Historic preservation is a pervasive, enduring national movement driven by the public’s fascination with the past in the form of old buildings, neighborhoods, Main Streets, and landscapes. Rather than focusing on preserving houses or villages as museums, the modern preservation profession emphasizes adapting old buildings to new uses.
There’s more to the historic built environment than the “plus factor”—features people admire, such as high ceilings, elaborate or simple woodwork, decorative tile, and fireplaces that are works of art in themselves. Beyond this aesthetic is an emotional attraction. Living in an old house or working in an old building provides a sense of heritage and connects individuals to the past.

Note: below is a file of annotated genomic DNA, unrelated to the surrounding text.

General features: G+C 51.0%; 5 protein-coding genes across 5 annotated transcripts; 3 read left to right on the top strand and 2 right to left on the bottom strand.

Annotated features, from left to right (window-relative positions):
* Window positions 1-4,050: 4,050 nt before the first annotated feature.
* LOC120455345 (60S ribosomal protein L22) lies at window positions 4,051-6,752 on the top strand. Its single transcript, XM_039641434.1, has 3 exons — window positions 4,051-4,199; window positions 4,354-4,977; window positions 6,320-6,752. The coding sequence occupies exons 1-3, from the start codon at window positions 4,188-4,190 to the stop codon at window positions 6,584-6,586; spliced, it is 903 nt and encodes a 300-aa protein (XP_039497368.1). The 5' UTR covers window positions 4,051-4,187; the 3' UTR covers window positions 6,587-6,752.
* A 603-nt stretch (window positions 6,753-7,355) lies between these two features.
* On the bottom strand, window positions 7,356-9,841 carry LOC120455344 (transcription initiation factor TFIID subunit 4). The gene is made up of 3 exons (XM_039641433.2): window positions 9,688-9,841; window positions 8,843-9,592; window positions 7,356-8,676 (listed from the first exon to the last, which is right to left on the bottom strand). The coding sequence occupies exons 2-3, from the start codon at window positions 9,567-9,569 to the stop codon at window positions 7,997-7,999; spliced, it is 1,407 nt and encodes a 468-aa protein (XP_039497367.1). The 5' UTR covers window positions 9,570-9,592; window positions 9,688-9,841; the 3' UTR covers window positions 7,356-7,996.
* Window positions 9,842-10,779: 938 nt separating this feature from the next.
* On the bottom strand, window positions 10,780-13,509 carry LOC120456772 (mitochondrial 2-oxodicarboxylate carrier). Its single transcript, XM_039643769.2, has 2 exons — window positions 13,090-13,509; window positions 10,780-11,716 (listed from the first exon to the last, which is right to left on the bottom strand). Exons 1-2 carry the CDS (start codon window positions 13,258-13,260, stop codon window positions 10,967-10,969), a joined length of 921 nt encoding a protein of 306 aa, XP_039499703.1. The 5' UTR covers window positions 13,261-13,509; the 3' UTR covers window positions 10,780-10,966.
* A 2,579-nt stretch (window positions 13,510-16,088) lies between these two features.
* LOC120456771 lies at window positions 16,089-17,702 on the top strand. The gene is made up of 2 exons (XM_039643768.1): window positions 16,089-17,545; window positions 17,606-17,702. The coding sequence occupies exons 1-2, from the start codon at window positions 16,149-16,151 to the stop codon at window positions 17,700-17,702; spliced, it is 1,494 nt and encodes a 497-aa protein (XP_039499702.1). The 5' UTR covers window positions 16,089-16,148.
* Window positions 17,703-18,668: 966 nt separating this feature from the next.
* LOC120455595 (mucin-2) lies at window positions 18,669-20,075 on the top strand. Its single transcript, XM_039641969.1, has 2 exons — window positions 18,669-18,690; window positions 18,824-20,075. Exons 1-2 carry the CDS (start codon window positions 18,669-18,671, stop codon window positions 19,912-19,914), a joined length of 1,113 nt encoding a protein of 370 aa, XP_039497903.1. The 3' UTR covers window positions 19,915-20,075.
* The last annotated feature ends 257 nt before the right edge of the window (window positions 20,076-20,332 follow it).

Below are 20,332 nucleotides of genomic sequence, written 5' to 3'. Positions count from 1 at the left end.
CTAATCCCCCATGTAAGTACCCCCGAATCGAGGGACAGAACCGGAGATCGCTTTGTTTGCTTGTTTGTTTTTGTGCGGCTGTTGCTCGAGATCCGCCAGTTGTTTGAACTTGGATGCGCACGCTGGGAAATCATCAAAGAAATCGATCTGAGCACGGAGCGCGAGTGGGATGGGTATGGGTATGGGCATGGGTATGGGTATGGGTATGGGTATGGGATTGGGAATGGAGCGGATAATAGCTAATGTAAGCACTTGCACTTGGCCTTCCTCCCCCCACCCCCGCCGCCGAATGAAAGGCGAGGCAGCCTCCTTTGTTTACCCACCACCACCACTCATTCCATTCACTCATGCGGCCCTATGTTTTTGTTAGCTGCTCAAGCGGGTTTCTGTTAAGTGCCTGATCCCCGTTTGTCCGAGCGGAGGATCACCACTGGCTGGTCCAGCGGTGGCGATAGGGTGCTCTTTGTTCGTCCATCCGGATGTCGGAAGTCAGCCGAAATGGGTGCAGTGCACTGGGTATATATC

The nation’s interest in historic preservation is growing, and today it is a living, breathing, and functional way of life. Historic preservation professional skills are needed by communities across the country that want to preserve their built heritage for future generations.
Types of Projects Professionals in this field deal with the complex challenges of rejuvenating the historic core districts of cities, maintaining a sense of identity in small towns, revitalizing neighborhoods, preserving rural areas, and restoring historic landmarks and landscapes.
This diverse discipline focuses on preserving a variety of historic places where people live and work, including:
Project Roles Historic preservationists try to find ways to preserve historic features of an old building while making changes needed for new life.
Job Opportunities Preservation professionals take a wide variety of positions in the public and private sectors.
For more information, contact Duncan Campbell, director, graduate program in historic preservation.
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